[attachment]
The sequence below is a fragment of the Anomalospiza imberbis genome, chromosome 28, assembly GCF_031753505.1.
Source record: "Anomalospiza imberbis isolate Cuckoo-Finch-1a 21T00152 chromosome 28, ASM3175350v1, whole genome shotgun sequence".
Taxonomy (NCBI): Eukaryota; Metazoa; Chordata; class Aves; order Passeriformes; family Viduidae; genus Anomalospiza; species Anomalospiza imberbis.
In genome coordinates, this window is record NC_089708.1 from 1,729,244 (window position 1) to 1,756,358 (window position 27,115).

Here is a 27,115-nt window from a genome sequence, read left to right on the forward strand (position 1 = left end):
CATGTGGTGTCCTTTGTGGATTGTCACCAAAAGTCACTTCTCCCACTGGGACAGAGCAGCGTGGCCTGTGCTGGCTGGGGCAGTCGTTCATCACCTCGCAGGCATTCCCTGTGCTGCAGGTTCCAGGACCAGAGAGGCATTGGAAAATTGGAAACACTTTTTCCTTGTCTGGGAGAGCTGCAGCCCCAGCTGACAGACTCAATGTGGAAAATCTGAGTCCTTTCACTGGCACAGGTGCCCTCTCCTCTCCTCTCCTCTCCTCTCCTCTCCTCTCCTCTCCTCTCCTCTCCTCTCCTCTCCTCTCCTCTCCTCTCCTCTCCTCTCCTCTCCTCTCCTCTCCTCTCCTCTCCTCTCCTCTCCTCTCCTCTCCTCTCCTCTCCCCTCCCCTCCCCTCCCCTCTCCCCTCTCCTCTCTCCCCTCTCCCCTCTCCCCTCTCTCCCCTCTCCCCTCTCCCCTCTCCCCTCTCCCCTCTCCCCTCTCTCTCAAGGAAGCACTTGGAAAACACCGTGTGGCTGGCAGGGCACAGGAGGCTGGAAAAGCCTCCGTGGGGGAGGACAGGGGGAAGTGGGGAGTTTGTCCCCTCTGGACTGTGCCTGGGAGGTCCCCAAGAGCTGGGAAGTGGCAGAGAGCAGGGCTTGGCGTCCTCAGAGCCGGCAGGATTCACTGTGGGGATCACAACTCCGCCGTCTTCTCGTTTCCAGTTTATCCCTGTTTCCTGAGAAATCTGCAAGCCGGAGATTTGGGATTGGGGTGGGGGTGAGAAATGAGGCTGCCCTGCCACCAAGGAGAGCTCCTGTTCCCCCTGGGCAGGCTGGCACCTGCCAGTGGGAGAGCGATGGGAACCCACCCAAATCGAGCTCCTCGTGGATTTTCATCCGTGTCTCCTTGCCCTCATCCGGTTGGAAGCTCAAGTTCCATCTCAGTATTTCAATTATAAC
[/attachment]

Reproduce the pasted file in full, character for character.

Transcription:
The sequence below is a fragment of the Anomalospiza imberbis genome, chromosome 28, assembly GCF_031753505.1.
Source record: "Anomalospiza imberbis isolate Cuckoo-Finch-1a 21T00152 chromosome 28, ASM3175350v1, whole genome shotgun sequence".
Taxonomy (NCBI): Eukaryota; Metazoa; Chordata; class Aves; order Passeriformes; family Viduidae; genus Anomalospiza; species Anomalospiza imberbis.
In genome coordinates, this window is record NC_089708.1 from 1,729,244 (window position 1) to 1,756,358 (window position 27,115).

Here is a 27,115-nt window from a genome sequence, read left to right on the forward strand (position 1 = left end):
CATGTGGTGTCCTTTGTGGATTGTCACCAAAAGTCACTTCTCCCACTGGGACAGAGCAGCGTGGCCTGTGCTGGCTGGGGCAGTCGTTCATCACCTCGCAGGCATTCCCTGTGCTGCAGGTTCCAGGACCAGAGAGGCATTGGAAAATTGGAAACACTTTTTCCTTGTCTGGGAGAGCTGCAGCCCCAGCTGACAGACTCAATGTGGAAAATCTGAGTCCTTTCACTGGCACAGGTGCCCTCTCCTCTCCTCTCCTCTCCTCTCCTCTCCTCTCCTCTCCTCTCCTCTCCTCTCCTCTCCTCTCCTCTCCTCTCCTCTCCTCTCCTCTCCTCTCCTCTCCTCTCCTCTCCTCTCCTCTCCTCTCCTCTCCTCTCCTCTCCCCTCCCCTCCCCTCCCCTCTCCCCTCTCCTCTCTCCCCTCTCCCCTCTCCCCTCTCTCCCCTCTCCCCTCTCCCCTCTCCCCTCTCCCCTCTCCCCTCTCTCTCAAGGAAGCACTTGGAAAACACCGTGTGGCTGGCAGGGCACAGGAGGCTGGAAAAGCCTCCGTGGGGGAGGACAGGGGGAAGTGGGGAGTTTGTCCCCTCTGGACTGTGCCTGGGAGGTCCCCAAGAGCTGGGAAGTGGCAGAGAGCAGGGCTTGGCGTCCTCAGAGCCGGCAGGATTCACTGTGGGGATCACAACTCCGCCGTCTTCTCGTTTCCAGTTTATCCCTGTTTCCTGAGAAATCTGCAAGCCGGAGATTTGGGATTGGGGTGGGGGTGAGAAATGAGGCTGCCCTGCCACCAAGGAGAGCTCCTGTTCCCCCTGGGCAGGCTGGCACCTGCCAGTGGGAGAGCGATGGGAACCCACCCAAATCGAGCTCCTCGTGGATTTTCATCCGTGTCTCCTTGCCCTCATCCGGTTGGAAGCTCAAGTTCCATCTCAGTATTTCAATTATAAC